Facebook is the worst kind of modern day corporate monster – they’re after your information, your photos and, quite possibly your soul.
Although that statement couldn’t be a lot further from the truth, it is the view of the website’s critics, many of whom continue to use its services.
The key message for these people is this: your life and the elements of it which exist on Facebook are not that important.
If you find yourself worrying that people other than your ‘friends’ can access your information, think again before uploading it in the first place.
Facebook, and other social media, is no longer an entirely private sphere – people can access your stuff and you are naive to think otherwise.
But whether or not what you do put online is worth protecting, one thing you ought not to do is panic.
There’s a high chance that, if you’re a Facebook user, you have seen a longer version of this appear on your timeline recently:
“By the present communiqué, I notify Facebook that it is strictly forbidden to disclose, copy, distribute, disseminate, or take any other action against me on the basis of this profile and/or its contents. The aforementioned prohibited actions also apply to employees, students, agents and/or any staff under Facebook’s direction or control. The content of this profile is private and confidential information. The violation of my privacy is punished by law (UCC 1 1-308-308 1-103 and the Rome Statute).”
But rather than preventing Facebook from stealing their personalities – everyone knows that’s what Mark Zuckerberg does in his free time – your friends were in fact posting a useless and largely embarrassing segment of text for everyone to see.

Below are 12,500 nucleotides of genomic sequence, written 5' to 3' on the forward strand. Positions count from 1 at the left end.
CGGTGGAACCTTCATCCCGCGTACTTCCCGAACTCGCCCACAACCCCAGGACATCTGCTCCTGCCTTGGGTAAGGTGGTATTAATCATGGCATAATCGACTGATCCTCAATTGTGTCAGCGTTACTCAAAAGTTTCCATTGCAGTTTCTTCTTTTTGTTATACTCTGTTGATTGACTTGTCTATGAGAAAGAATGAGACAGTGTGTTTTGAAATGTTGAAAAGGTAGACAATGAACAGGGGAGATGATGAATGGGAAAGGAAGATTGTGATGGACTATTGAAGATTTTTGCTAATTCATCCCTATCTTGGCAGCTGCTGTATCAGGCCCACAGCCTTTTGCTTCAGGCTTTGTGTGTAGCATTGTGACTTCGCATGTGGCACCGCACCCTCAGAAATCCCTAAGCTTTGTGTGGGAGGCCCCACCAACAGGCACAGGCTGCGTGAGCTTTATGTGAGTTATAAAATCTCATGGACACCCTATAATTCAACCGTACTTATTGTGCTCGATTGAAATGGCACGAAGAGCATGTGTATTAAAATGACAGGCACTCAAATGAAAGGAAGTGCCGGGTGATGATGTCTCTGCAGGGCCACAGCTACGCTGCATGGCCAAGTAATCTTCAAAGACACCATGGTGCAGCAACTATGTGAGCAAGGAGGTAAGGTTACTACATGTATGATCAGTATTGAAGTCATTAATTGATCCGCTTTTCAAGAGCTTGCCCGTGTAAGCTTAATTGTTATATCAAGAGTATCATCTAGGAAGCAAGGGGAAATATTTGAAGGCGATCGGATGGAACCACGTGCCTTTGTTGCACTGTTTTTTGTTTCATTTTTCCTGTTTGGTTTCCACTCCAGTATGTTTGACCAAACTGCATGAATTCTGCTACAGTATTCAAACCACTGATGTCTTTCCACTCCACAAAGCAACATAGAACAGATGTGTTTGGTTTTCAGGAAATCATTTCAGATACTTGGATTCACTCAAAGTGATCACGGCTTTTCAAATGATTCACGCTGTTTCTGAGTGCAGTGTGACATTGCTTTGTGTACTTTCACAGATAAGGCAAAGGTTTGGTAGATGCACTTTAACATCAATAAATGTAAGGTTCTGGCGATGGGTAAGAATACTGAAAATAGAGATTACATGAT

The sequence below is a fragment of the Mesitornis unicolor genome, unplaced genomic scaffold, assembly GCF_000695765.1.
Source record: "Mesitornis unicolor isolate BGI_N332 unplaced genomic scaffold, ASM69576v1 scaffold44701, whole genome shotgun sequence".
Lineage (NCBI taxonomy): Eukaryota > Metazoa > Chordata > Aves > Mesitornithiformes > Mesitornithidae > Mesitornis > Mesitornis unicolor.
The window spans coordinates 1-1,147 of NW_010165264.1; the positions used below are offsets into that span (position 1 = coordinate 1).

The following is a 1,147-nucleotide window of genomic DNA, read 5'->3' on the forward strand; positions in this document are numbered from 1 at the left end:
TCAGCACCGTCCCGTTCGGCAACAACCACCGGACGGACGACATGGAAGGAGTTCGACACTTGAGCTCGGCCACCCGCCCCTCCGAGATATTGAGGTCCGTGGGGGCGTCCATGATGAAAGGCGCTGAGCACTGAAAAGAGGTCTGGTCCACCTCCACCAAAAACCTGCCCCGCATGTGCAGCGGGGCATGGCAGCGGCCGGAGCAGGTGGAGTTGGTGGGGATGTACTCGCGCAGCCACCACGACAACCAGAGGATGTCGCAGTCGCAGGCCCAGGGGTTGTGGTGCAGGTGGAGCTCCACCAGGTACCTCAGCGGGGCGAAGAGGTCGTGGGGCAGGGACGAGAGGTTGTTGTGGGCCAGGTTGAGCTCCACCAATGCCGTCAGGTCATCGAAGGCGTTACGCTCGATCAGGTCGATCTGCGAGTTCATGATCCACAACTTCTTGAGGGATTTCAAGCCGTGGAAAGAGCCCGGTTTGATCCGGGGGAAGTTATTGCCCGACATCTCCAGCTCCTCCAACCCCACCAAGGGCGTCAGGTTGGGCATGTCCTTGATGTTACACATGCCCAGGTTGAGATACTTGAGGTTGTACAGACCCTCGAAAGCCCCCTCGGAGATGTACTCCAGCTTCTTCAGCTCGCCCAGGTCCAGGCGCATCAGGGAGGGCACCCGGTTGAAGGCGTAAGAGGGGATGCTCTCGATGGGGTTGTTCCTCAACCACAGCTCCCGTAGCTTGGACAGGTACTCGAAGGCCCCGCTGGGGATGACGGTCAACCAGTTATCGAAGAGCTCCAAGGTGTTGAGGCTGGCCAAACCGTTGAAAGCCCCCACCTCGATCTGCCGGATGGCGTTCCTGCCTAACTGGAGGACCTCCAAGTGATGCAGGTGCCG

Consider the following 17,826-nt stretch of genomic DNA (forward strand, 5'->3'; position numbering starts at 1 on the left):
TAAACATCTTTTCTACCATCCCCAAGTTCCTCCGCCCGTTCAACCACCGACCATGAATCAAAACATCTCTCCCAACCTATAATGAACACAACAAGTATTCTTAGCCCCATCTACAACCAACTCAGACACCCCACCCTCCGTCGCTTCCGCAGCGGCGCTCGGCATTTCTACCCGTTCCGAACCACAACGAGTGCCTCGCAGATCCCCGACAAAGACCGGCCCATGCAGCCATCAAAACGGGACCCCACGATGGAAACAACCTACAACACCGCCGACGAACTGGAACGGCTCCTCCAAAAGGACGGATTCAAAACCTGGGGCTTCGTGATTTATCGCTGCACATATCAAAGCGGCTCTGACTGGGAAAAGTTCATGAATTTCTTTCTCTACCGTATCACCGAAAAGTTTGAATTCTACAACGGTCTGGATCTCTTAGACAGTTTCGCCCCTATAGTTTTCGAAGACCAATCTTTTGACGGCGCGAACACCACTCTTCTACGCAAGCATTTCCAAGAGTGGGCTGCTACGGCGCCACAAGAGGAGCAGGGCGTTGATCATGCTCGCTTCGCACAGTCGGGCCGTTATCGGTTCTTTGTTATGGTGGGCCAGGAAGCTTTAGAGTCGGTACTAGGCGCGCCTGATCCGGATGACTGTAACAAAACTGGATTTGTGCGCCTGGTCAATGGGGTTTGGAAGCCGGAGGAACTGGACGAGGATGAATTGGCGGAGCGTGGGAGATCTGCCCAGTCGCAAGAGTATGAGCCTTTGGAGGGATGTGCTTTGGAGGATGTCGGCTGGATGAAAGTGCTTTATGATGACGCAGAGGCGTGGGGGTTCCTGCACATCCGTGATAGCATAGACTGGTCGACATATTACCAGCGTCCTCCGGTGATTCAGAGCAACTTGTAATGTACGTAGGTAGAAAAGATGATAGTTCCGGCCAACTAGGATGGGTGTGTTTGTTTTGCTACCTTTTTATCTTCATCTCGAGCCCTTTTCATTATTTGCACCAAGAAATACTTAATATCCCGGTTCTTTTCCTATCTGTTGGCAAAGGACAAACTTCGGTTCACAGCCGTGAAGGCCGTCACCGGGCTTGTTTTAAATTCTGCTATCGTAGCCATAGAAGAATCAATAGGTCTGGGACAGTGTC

The foremost legal relationship between you and Facebook is the user agreement – a wall post will not take precedence over this contract.
Even if it did, posting such a status would still confirm your position as drowning in a sea of self-importance because, as we know, Facebook doesn’t actually want to steal your identity.
If you still genuinely believe it has helped you, have a quick watch of this.
The general level of trust in Facebook is falling, but its membership numbers don’t seem to be taking the hit.
In October the website announced its most significant milestone yet – one billion users.
People keep logging on to Facebook, using its services, panicking about its apparent lack of morals and then repeating the cycle all over again.
Feel free to tell the world about the time you scraped the paintwork off your boss’ Ford Focus and denied all knowledge, post a photo of it and then act outraged when they find out.
Just don’t be all that surprised when your ‘friends’ fail to offer too much sympathy.
Opinions expressed are those of the author and do not necessarily represent those of Mancunian Matters.
Pictures courtesy of Facebook, with thanks.